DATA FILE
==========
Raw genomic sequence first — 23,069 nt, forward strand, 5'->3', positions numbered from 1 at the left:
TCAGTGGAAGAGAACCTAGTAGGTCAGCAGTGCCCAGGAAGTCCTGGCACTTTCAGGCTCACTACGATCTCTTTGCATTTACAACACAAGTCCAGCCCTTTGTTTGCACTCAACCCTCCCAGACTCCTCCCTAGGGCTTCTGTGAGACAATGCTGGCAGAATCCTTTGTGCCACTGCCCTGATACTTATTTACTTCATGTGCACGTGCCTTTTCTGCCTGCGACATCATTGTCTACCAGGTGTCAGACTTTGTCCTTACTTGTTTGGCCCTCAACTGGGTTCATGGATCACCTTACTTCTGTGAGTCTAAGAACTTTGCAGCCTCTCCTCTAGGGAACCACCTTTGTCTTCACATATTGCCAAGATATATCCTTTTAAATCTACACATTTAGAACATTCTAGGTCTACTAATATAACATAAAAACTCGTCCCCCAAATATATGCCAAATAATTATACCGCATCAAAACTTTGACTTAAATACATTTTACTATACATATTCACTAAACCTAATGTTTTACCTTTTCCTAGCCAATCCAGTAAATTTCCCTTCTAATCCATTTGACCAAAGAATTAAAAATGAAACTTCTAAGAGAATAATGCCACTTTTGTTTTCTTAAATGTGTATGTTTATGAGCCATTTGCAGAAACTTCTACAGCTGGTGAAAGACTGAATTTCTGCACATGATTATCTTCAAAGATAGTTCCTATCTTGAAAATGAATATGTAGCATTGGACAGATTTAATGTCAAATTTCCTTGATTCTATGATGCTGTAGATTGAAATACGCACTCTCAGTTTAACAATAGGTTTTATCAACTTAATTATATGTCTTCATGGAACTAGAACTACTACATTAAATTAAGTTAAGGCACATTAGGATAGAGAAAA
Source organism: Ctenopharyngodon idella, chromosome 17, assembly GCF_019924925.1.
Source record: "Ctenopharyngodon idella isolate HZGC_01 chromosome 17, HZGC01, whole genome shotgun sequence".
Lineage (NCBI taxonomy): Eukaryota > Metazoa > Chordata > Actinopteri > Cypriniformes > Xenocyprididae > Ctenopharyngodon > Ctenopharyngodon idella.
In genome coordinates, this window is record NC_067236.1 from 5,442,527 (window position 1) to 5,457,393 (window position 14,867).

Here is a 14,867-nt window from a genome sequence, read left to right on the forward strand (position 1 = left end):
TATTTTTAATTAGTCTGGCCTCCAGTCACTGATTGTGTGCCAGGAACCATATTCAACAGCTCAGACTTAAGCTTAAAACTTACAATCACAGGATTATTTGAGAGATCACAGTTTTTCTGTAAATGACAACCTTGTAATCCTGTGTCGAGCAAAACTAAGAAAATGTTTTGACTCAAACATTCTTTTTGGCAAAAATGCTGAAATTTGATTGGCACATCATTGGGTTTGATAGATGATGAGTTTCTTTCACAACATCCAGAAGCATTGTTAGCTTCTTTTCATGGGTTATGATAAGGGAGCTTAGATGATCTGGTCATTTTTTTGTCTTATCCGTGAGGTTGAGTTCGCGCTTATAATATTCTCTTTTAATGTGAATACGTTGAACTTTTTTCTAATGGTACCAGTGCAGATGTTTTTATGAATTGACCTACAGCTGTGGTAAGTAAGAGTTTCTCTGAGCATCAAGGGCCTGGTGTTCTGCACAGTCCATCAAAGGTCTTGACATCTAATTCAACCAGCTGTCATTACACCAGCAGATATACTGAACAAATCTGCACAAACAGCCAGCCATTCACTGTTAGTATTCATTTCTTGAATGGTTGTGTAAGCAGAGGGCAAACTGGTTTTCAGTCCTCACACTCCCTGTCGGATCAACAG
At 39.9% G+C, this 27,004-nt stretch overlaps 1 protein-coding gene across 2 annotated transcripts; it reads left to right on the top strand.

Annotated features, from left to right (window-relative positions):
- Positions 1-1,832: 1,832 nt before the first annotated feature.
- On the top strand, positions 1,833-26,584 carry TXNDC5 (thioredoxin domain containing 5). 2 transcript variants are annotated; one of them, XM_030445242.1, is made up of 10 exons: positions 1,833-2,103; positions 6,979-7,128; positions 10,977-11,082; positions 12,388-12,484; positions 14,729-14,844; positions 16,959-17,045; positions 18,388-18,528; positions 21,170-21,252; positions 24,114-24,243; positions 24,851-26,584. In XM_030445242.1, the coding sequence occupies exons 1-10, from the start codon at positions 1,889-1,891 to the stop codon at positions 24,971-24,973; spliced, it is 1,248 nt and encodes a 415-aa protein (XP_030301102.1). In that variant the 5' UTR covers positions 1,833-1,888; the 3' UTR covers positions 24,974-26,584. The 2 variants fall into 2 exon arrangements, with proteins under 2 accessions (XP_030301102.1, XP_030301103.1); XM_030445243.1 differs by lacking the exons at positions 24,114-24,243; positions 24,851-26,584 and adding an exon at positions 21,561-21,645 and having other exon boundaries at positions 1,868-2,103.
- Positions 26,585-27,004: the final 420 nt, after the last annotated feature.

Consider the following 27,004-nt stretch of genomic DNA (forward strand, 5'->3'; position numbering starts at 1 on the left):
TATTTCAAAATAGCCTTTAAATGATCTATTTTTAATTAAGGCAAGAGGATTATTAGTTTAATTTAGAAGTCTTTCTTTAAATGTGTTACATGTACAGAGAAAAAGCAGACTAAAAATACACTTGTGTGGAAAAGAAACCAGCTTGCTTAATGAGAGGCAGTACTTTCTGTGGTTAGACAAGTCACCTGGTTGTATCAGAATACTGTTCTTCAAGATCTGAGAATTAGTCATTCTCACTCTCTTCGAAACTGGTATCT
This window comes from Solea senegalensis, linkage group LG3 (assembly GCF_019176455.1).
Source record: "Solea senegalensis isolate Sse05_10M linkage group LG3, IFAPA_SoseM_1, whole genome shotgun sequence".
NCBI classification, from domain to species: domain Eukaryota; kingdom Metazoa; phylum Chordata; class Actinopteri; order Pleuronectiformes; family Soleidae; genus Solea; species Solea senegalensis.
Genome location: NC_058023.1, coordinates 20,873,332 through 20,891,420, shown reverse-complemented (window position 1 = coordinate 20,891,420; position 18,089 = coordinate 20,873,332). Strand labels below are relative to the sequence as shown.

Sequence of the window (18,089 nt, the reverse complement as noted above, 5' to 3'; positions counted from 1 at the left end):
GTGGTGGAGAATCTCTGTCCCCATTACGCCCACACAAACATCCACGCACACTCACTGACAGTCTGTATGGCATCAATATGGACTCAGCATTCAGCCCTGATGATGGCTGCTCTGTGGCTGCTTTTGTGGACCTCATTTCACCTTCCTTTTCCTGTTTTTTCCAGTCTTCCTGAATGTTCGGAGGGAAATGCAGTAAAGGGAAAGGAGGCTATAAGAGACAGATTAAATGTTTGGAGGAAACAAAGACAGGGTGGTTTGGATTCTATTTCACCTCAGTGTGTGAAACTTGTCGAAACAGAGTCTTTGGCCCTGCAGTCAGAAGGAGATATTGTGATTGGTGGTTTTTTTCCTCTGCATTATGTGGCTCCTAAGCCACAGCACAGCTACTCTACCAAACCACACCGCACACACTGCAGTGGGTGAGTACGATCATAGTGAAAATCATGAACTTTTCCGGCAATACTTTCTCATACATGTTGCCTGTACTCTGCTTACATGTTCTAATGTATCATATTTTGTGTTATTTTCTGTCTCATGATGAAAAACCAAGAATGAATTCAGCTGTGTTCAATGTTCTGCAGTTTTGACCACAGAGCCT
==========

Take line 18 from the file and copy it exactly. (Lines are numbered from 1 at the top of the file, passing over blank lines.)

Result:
NCBI classification, from domain to species: domain Eukaryota; kingdom Metazoa; phylum Chordata; class Actinopteri; order Pleuronectiformes; family Soleidae; genus Solea; species Solea senegalensis.